ures. [Online] Iowa State University — Industrial Design Available [Accessed 26 Octo-


ber 2013].

yMeasures.pdf [Accessed 12 November 2013]. Guilford, J.P., 1967. Creativity: Yesterday, today, and tomorrow. Journal of Creative Behaviour, 1(1), p.3–14. Torrance, E.P., 1962. Guiding creative talent. Englewood Cliffs: Prentice Hall. Nillson, P., 2011. Four Ways to Measure Creativity. [Online] Available at: [Accessed 26 October 2013]. Oxford Dictionaries, n.d. relationship — Oxford Dictionaries. [Online] Available at: english/relationship?q=relationship [Accessed 13 January 2014]. Calvin W. Taylor, J.L.H., 1962. Development and Application of Tests of Creativity. Review of Educational Research, 32(1). Amabile, T.M., 1982. Social psychology of creativity: A consensual assessment technique. Journal of Personality and Social Psychology, (43), p.997–1013. Baer, J. & McKool, S.S., 2009. Assessing Creativity Using the Con-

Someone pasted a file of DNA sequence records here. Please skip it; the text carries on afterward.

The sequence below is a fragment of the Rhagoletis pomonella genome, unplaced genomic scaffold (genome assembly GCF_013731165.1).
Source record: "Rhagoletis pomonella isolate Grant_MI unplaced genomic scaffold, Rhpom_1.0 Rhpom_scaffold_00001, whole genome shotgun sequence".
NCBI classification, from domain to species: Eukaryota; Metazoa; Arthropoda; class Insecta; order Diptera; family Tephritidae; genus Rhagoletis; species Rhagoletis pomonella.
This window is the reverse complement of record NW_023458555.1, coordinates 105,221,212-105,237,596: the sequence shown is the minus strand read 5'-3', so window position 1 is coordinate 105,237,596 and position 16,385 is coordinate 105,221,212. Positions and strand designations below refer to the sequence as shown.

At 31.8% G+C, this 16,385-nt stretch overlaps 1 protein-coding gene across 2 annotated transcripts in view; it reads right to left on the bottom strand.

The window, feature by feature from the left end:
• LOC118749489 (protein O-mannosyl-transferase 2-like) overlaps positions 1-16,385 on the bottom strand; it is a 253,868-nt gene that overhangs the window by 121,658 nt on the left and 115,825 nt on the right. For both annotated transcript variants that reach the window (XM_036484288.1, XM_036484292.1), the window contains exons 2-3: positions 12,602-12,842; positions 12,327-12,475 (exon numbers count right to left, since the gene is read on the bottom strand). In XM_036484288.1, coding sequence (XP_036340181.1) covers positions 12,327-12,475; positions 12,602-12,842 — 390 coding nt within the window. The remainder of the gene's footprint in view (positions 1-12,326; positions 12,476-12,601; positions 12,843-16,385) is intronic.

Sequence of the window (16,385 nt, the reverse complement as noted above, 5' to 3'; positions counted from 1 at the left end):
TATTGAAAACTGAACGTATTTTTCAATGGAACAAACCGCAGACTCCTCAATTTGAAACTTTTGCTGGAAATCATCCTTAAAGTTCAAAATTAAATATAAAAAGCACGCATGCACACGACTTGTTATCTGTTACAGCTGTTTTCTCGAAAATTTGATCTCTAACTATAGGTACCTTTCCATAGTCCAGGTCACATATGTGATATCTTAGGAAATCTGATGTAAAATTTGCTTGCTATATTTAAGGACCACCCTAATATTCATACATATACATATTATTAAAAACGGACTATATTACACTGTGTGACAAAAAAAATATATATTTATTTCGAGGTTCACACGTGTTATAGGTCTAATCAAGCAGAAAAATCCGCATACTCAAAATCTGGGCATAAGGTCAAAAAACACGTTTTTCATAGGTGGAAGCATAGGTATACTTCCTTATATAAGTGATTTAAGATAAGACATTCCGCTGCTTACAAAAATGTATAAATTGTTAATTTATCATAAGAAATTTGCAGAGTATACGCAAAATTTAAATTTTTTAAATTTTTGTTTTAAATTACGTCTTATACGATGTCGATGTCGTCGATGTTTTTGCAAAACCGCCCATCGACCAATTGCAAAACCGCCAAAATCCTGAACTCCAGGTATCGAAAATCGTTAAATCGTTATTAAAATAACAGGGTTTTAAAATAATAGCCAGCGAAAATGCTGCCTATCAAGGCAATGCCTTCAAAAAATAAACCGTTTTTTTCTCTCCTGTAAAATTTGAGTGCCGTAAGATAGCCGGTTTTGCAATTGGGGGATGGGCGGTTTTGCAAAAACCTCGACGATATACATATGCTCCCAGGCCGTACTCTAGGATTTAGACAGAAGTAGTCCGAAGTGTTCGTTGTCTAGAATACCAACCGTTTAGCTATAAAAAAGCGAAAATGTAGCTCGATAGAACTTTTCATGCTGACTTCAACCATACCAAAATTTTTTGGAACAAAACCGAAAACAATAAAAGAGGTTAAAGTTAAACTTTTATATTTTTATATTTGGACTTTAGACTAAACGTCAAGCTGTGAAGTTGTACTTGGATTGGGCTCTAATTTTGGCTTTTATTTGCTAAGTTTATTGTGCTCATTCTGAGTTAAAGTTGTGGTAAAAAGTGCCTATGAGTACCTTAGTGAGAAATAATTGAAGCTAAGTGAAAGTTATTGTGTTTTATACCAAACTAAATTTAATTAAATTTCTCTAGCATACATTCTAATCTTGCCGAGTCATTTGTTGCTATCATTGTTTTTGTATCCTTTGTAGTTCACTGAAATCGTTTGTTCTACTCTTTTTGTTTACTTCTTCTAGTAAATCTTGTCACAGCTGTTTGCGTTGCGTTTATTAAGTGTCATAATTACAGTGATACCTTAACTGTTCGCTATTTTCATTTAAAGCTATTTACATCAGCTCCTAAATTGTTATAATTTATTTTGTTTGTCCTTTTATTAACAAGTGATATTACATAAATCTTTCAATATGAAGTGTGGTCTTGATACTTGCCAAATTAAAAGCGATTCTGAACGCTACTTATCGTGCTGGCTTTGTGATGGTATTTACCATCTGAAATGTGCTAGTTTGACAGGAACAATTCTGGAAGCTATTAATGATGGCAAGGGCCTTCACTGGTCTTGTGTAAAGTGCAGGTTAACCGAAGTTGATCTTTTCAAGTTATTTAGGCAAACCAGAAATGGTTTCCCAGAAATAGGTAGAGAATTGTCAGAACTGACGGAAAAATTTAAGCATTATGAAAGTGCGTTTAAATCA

Figures 4, 5, 6, and 7 were created by Apt, D.


The Big Creativity Questionnaire Gender Is English your native language? Age Course + Course Year

• Male • Female • Prefer not to disclose • Yes • No ________________________________________ ________________________________________

This questionnaire comes in three parts. The pages are double-sided. Part 1. Part 2. Part 3.

Two minutes Five minutes Five minutes

Turn page when instructed to do so.

Item A


Part. 1

Use the circles as a prompt for drawing. Draw for two minutes. (The first three are examples)